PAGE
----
By Sean Kelly
Nobody needs reminding the 2020 was a year for the record books. On the financial front, the US government blew the lid off of the national debt. From $23.2 trillion at the end of 2010, the red ink spurted up to $27.5 trillion to finish 2020. That’s an increase of $4.3 trillion in a single year. And that is before the new $908 billion pork-laden stimulus bill and the omnibus $1.4 trillion spending bill to fund the government through September land somewhere on the fiscal ledger.
As we say, one for the record books.
When government are fiscally and monetarily reckless, the importance of gold and silver as safe havens and profit opportunities come into sharp focus. Accordingly, as the US and other countries spent and printed throughout 2020, gold rose to new all-time highs around the world.
More of the same is in store in the New Year. As we commented in October, even before any of the forthcoming Biden-Harris spending initiatives took shape, “We think gold will rise dramatically if Biden is elected. That is because the debt that has been run up has already been run up. The money that has been printed has already been printed.”
“It is all a fait accompli.”
Herewith are a variety of informed views and predictions for gold and silver prices in 2021. Some of these we have published before, others we are presenting here for the first time.
Citing Janet Yellen at Treasury and “currency debasement concerns,” analysts at TD Securities are calling for gold to reach $2100 over the next 12 months.
A report from Bank of America (with the pithy title “The Fed Can’t Print Gold!”) raised its target for gold prices to $3,000.
Citi analysts now have a call for $2,500 gold in 2021, with another possible target of $2,700.
Credit Suisse, the Swiss-based investment bank writes, “Big picture, we continue to look for $2300.” Its strategists conclude that the sell-off in gold prices since the August high is “a temporary and corrective pause in the broader uptrend.”
Taking a longer view, Bloomberg Intelligence Senior Commodities Analyst Mike McGlone tweeted “Gold Set for $7,000 in 2025 If Trends Stay Friendly Like 2001-11. ”
Analysts at Commerzbank, Germany’s second largest bank, have published a report calling for silver to continue outperforming gold. “The arguments for a further increase in the silver price are, in our opinion, overwhelming. The flood of cheap money is likely to lift not only gold but also silver.” They expect silver to rise to $32 an ounce in 2021. ”
Mike McGlone, the Bloomberg analyst whose gold outlook we referred to earlier, says the technical picture for silver points to $50 an ounce. He cites both energy applications and quantitative easing for as support for that outlook.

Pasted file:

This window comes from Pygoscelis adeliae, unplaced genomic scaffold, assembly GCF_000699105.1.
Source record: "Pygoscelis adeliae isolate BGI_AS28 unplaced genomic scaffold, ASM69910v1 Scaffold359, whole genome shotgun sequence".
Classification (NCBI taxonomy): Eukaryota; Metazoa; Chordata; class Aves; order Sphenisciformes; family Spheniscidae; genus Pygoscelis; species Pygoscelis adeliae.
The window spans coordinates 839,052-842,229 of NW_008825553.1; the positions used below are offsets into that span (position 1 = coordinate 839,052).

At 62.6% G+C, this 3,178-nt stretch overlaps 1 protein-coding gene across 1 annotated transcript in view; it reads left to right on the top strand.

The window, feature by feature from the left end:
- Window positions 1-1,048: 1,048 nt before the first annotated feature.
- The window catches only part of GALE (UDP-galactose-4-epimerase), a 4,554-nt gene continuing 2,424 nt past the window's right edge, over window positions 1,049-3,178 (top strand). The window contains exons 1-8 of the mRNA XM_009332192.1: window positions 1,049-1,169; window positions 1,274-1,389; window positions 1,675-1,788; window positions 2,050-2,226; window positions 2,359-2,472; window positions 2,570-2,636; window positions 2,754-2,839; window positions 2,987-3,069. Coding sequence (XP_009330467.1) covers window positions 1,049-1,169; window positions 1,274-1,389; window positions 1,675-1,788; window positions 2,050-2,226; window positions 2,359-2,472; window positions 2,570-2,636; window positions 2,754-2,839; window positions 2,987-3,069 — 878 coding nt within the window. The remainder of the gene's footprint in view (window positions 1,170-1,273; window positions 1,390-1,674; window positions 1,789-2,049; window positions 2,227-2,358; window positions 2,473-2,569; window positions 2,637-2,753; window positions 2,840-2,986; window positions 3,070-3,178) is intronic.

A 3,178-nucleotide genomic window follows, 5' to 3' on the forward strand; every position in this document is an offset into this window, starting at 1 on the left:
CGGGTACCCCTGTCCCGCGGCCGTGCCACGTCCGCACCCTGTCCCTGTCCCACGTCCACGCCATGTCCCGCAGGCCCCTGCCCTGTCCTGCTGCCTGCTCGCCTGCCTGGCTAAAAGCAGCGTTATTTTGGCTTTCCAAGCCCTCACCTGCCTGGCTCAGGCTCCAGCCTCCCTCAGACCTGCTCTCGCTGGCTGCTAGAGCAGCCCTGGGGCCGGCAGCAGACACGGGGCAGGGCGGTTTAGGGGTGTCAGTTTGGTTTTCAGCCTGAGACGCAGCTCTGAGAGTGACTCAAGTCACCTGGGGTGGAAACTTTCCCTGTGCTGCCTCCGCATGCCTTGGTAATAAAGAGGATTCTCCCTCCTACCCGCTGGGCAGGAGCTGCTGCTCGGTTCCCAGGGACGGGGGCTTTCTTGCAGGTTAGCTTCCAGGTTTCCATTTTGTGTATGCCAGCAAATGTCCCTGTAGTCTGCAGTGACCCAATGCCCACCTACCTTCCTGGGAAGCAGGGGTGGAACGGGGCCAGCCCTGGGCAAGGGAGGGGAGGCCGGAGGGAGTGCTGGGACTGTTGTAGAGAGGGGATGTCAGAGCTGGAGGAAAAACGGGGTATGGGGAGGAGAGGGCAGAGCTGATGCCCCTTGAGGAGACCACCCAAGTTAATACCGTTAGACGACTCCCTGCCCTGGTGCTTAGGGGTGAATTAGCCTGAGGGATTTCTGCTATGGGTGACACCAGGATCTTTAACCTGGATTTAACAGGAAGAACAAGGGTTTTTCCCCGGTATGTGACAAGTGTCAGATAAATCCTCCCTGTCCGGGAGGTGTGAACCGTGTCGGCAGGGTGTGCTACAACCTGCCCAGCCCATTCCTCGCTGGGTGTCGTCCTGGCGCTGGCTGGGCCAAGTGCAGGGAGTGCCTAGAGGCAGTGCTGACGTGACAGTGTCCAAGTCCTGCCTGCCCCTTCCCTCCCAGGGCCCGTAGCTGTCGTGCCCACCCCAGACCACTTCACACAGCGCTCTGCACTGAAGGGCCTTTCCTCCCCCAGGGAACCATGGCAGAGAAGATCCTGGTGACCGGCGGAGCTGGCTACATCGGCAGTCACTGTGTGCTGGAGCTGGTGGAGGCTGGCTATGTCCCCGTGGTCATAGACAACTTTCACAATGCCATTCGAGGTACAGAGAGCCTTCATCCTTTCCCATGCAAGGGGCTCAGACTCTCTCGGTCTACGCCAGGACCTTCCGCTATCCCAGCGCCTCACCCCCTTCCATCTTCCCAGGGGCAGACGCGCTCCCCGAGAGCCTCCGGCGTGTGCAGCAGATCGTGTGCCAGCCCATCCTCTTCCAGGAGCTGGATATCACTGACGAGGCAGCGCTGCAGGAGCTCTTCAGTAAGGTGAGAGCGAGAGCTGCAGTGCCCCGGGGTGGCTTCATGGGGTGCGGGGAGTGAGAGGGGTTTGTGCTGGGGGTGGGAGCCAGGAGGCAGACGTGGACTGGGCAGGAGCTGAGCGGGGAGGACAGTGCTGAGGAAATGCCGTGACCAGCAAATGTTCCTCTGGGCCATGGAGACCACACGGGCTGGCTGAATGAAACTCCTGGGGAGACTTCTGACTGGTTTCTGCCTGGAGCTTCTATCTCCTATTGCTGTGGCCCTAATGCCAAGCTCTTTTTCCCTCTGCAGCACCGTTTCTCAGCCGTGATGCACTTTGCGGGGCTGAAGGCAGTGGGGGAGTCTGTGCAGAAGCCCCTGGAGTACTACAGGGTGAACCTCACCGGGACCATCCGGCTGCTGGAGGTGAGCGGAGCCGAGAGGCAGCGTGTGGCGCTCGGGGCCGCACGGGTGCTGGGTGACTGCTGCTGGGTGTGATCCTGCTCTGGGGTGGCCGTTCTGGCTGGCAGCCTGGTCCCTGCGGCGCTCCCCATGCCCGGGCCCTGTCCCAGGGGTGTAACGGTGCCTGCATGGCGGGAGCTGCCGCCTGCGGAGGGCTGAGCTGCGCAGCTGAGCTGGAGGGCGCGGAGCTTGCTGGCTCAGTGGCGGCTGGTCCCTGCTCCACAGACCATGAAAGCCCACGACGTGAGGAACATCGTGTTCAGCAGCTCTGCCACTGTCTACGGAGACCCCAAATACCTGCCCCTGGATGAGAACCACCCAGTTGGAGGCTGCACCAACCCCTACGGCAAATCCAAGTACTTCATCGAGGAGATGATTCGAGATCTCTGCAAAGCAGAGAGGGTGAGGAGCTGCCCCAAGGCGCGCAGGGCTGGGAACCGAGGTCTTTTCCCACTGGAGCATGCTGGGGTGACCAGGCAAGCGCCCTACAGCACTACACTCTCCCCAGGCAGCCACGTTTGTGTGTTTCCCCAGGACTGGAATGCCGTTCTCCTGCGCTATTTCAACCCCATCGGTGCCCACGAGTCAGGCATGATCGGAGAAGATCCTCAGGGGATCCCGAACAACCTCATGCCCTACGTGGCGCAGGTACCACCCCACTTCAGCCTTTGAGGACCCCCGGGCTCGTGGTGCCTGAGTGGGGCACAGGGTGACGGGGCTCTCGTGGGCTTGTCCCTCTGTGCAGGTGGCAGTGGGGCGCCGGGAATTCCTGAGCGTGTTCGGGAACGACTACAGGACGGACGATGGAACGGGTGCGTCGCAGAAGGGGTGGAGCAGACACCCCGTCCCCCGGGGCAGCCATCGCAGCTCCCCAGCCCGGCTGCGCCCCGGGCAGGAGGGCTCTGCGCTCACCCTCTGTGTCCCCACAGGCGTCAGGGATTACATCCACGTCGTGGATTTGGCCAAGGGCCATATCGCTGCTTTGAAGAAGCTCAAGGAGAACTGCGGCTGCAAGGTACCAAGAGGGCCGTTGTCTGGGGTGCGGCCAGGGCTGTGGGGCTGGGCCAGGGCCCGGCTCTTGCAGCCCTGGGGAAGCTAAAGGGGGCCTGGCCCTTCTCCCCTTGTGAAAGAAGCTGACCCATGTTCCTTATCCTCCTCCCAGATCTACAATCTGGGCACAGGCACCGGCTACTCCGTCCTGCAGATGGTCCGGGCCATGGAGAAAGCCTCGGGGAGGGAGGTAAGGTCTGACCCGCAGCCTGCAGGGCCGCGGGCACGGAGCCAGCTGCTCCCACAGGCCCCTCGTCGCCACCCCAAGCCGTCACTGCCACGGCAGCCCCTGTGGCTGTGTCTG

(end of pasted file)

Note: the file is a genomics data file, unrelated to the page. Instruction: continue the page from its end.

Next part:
Citibank analysts, who correctly called for gold to breach $2,000 in 2020, write they expect “that investor demand for precious metals exposure will remain high during 2021.” Analysts list currency devaluation and rising debt as among the responsible factors. Citi calls $50 silver a “very realistic target,” and $100 an ounce “possible.”
Acknowledging that investment demand remains in the driver’s seat for silver, Goldman Sachs has reiterated its call for $30 silver due to growing demand from the energy sector. Its analysts say global solar installations will increase by 50% between 2019 and 2023 as the greenification trend accelerates.
And finally, because the potential for real principal loss in the value of the dollar has never been more real, we want to share once again a warning from Stephen Roach. Roach is a former Fed official, one-time chairman of Morgan Stanley Asia, and now an economist at Yale. His 2005 warnings about the bursting of the housing bubble were spot on.
Loose money and out of control deficits have consequences, so Roach is now calling for a 35 percent dollar crash. He warns that “US living standards are about to be squeezed as never before.”
“The national savings rate is probably going to go deeper into negative territory than it has ever done for the United States or any leading economy in economic history,” said Roach.
We agree with Roach that the debt bubble is a cataclysmic threat to our standard of living and American economic resilience. Its popping has the potential of driving precious metals prices to levels that are largely unforeseeable and will render most of the forecasts here inadequate. It will be the biggest economic event of our lifetimes, and while we will all suffer its effects in one way or another, those who own gold and silver will be protected from some of its worst consequences.